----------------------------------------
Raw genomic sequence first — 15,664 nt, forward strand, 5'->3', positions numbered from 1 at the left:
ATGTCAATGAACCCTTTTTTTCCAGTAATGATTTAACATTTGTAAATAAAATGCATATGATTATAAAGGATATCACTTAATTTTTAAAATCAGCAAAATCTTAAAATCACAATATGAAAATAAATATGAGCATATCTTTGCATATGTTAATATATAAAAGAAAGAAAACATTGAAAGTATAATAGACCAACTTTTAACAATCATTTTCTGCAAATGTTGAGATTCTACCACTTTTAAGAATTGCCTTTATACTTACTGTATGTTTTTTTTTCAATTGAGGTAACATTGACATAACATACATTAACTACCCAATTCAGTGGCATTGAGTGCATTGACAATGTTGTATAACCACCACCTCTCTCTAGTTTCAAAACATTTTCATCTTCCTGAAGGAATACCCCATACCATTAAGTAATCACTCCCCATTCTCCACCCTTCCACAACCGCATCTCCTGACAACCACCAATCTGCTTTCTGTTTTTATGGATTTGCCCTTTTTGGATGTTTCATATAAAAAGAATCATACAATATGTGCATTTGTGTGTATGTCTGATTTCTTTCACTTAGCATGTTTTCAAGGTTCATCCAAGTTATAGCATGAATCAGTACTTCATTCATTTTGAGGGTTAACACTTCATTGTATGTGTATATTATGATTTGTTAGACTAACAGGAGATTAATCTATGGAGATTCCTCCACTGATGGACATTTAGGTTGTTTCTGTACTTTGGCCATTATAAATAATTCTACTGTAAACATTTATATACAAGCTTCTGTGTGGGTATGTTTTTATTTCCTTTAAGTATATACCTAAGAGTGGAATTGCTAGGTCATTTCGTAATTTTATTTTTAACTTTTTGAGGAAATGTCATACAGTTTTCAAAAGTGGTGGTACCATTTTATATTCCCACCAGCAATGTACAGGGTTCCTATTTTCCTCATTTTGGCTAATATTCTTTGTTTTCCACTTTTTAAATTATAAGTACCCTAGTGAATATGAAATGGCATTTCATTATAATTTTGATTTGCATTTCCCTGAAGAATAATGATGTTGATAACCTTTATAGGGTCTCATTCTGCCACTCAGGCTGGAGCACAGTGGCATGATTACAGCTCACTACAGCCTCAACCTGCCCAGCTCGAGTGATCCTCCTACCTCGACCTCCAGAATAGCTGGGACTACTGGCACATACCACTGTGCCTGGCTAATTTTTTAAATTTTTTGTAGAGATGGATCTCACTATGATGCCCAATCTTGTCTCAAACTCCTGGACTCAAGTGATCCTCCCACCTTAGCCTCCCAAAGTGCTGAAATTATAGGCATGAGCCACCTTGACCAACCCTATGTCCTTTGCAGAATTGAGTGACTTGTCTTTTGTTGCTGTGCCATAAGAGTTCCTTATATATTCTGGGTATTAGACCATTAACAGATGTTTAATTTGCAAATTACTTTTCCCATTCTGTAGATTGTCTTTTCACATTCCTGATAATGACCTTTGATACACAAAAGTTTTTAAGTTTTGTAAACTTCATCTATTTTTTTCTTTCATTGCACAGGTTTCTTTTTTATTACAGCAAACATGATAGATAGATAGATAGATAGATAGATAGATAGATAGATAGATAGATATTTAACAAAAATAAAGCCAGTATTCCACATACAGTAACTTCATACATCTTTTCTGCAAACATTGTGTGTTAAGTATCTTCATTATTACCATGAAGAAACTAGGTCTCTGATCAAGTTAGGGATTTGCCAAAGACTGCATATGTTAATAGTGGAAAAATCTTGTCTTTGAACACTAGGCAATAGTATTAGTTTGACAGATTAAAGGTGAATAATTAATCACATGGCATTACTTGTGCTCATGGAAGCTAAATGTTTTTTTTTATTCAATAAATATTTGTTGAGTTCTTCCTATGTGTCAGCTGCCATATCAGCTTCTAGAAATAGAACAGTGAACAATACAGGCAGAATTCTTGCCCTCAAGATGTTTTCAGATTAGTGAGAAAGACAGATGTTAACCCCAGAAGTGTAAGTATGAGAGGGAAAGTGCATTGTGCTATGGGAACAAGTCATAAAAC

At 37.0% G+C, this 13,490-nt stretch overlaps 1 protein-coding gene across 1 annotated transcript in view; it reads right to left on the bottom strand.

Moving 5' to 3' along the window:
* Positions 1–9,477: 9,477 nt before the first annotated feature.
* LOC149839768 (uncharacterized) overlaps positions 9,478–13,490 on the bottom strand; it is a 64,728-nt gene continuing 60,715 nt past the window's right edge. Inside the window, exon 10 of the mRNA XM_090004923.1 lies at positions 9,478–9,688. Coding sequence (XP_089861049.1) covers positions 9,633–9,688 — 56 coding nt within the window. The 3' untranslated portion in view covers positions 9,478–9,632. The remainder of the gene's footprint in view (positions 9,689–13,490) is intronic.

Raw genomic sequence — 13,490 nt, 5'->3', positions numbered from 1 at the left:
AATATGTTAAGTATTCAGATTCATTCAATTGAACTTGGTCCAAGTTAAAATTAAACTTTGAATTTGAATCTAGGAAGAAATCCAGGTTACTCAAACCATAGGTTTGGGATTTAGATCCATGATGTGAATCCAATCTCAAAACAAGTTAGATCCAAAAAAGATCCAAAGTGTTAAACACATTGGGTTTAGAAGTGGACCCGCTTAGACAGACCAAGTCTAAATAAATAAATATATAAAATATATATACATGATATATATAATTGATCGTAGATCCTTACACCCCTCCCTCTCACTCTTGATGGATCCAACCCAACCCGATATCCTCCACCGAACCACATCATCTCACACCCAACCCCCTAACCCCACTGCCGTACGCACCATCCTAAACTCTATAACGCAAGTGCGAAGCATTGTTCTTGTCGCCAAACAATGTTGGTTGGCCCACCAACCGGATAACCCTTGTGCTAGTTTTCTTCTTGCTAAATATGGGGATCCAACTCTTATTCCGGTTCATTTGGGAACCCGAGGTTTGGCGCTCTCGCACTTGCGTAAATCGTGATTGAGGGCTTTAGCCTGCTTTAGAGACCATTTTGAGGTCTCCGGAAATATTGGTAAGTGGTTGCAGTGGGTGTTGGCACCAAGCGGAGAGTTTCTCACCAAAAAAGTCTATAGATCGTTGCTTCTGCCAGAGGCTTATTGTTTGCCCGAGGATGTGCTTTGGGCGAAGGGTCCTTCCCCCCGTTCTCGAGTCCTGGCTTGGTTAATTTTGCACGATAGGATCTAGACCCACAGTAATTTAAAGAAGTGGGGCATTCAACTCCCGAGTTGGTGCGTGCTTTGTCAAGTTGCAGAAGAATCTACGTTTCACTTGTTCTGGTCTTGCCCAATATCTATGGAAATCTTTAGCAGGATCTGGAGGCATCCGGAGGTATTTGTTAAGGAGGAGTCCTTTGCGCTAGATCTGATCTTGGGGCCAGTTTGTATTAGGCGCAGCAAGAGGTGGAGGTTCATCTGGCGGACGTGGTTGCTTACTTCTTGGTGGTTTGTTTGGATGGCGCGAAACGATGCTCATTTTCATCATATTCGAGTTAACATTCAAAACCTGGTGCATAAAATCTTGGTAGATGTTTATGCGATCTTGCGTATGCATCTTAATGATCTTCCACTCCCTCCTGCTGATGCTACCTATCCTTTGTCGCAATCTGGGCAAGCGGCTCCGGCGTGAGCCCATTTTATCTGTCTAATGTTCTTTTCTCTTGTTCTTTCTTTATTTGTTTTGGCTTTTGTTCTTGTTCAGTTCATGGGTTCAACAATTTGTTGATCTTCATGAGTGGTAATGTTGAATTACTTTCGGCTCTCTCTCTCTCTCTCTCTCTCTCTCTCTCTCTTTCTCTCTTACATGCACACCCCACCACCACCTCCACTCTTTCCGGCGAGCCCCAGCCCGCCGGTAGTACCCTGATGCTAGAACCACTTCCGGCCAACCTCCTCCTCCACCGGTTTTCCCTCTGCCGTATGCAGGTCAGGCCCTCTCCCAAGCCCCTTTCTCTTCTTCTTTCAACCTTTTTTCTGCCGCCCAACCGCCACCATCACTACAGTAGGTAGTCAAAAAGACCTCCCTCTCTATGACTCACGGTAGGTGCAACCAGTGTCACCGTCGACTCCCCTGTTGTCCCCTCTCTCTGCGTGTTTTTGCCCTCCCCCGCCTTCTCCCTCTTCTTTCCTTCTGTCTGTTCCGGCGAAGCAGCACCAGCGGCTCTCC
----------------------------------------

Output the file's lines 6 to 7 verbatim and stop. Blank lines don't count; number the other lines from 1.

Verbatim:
* LOC149839768 (uncharacterized) overlaps positions 9,478–13,490 on the bottom strand; it is a 64,728-nt gene continuing 60,715 nt past the window's right edge. Inside the window, exon 10 of the mRNA XM_090004923.1 lies at positions 9,478–9,688. Coding sequence (XP_089861049.1) covers positions 9,633–9,688 — 56 coding nt within the window. The 3' untranslated portion in view covers positions 9,478–9,632. The remainder of the gene's footprint in view (positions 9,689–13,490) is intronic.

Raw genomic sequence — 13,490 nt, 5'->3', positions numbered from 1 at the left: